Ontario universities create fellowship to increase diversity in engineering and technology
As we bid farewell to 2020, an annus horribilis if there ever was one, spare a thought or two for Canada’s youth. Hard as 2020 was on Canada a whole, young Canadians are paying big time for the unavoidable consequences of COVID-19. Many Canadian young people were supposed to be having the proverbial ‘time of their lives.’ Instead, they were (supposedly) in lock down at home, subject to many restrictions, and denied the social activities that were crucial rites of passage: parties, high school and university sports, dating, and the like. Goodness knows how many social events, outings, and fun activities were cancelled by public health regulations and the wise decisions to socially isolate. No doubt many young and fresh relationships fell by the wayside. The very young, struggling with grade school assignments at home, will effectively lose a full year of basic skills acquisition. This lost time is not easily made up, particularly for children under Grade 4. Wealthy and highly motivated parents will have found alternative instruction; the poor and marginalized are sure to fall further behind.
As the pandemic-related economic turmoil and wage loss continues in Ontario, there are signs that some may be setting themselves up for a painful debt reckoning in the future. New research conducted by Ipsos finds that six in ten (63%) Ontarians feel that with interest rates low, now is a good time to buy things they otherwise might not be able to afford. Four in ten (44%) say that with current interest rates so low, they’re more relaxed about carrying debt than they usually are. “Those already cash-strapped, saddled with debt and struggling to navigate, risk being lulled into a debt trap,” cautions Caryl Newbery-Mitchell, a Licensed Insolvency Trustee with MNP LTD. “When individuals in financial trouble try to cope by taking on additional debt, the results can be disastrous. They end up trying to fill a hole by digging another one.” ___________________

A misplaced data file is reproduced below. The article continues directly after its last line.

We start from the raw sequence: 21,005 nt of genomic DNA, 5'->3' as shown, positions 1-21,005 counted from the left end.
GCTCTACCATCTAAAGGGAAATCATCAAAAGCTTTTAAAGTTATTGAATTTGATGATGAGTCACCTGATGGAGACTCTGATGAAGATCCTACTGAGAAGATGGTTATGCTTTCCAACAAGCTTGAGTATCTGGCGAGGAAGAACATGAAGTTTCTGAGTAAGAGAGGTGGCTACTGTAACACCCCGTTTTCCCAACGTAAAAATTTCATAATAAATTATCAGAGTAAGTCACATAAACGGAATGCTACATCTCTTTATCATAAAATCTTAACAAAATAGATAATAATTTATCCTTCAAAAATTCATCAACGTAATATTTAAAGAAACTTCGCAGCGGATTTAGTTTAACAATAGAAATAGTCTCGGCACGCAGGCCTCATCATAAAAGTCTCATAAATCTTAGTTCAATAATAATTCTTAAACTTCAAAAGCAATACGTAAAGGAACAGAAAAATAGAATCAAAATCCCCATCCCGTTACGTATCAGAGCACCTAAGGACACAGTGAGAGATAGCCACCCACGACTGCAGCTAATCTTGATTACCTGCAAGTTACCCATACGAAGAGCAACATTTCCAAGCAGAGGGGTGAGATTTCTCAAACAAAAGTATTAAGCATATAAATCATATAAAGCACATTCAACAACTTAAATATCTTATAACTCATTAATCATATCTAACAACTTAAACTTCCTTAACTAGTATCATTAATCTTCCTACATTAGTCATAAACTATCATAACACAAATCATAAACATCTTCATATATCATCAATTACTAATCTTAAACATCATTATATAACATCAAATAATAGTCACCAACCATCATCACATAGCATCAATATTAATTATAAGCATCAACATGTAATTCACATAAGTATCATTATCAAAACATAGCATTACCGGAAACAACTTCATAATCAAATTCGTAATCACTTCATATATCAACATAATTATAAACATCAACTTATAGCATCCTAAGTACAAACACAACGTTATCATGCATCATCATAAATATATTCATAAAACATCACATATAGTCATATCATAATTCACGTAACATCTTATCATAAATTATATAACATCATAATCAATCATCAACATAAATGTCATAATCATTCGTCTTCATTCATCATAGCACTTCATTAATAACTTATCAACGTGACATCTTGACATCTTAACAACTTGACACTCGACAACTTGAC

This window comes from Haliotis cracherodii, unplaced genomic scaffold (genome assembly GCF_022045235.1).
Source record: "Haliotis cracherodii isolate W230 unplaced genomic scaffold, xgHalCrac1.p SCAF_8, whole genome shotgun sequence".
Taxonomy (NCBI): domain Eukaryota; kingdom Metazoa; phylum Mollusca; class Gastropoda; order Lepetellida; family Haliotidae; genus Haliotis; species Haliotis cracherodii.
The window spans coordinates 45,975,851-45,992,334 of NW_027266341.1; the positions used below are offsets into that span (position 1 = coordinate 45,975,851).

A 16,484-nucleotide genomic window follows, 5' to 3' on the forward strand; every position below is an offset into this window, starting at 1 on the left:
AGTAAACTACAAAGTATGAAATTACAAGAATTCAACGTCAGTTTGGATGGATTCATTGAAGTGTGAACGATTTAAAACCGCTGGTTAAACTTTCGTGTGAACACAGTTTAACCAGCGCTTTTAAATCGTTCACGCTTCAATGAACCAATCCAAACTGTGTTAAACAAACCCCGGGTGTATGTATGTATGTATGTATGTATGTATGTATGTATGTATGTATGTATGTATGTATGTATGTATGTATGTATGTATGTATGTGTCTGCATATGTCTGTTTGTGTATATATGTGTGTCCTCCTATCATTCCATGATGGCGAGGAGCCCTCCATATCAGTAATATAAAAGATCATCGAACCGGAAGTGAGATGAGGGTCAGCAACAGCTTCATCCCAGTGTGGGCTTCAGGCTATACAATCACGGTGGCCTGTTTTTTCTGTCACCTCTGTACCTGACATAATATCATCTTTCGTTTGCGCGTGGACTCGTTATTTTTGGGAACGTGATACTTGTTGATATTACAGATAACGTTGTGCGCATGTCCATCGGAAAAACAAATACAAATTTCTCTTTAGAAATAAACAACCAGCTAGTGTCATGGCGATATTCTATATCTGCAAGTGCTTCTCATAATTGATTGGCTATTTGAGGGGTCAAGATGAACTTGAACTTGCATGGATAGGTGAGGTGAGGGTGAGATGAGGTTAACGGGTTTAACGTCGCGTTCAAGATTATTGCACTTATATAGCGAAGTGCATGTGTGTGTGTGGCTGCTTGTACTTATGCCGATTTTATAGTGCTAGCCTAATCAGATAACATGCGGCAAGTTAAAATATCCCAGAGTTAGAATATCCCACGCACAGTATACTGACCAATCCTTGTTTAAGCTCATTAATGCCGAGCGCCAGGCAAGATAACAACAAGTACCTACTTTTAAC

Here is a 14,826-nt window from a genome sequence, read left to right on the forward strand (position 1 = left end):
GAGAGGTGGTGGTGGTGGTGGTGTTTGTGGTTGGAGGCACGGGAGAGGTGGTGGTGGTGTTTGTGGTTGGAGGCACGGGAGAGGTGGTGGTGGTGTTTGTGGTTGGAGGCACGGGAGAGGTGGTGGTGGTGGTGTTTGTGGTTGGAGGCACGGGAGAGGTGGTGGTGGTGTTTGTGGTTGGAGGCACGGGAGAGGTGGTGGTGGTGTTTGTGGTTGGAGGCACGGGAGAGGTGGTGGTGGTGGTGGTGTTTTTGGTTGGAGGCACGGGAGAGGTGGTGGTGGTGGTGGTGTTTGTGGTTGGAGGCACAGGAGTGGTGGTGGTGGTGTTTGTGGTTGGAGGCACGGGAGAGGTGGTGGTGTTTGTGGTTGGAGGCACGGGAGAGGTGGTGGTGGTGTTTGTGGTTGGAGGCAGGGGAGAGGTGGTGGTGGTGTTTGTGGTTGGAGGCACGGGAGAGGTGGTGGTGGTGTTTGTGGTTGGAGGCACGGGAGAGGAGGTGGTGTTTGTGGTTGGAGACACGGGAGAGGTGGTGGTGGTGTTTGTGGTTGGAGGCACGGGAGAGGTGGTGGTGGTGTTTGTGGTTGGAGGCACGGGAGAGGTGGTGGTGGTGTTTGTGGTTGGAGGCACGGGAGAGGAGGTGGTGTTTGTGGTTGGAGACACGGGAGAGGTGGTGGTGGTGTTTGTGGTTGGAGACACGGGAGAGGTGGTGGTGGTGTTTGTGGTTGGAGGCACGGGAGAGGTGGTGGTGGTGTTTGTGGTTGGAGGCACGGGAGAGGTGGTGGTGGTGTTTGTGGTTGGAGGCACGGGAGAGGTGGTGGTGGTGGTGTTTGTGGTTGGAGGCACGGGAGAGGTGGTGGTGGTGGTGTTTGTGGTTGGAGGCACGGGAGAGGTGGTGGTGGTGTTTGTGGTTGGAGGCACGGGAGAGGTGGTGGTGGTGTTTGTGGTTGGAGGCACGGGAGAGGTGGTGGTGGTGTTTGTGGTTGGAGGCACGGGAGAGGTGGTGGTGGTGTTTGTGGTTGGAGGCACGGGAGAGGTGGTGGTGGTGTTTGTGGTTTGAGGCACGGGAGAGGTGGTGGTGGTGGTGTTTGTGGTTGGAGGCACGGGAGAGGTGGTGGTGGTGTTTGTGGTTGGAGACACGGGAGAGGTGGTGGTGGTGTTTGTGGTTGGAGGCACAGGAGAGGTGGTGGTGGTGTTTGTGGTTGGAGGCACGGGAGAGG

The virtual Explore Waterloo Region esports camps will provide top level instruction to campers between the ages of 12-19, designed to help them improve their gaming abilities, while also building important life skills that extend beyond the game. Coaches are trained through Sports Camps Canada’s unique esports coaching certification program, which has been developed in partnership with Logitech, to enhance the educational and competitive experience for each of its campers. “As we continue to explore ways to deliver and support esports activities and programs within our region, I’m excited for our communities and educational institutions to be the first beneficiaries of the partnership between Sports Camps Canada and Subnation”, said Allister Scorgie (photo), Director of Sport Hosting at Explore Waterloo Region. “We’re excited to launch these esports camps this spring, and look forward to offering in-person options for visiting campers from across Canada in the future when it’s safe to do so.”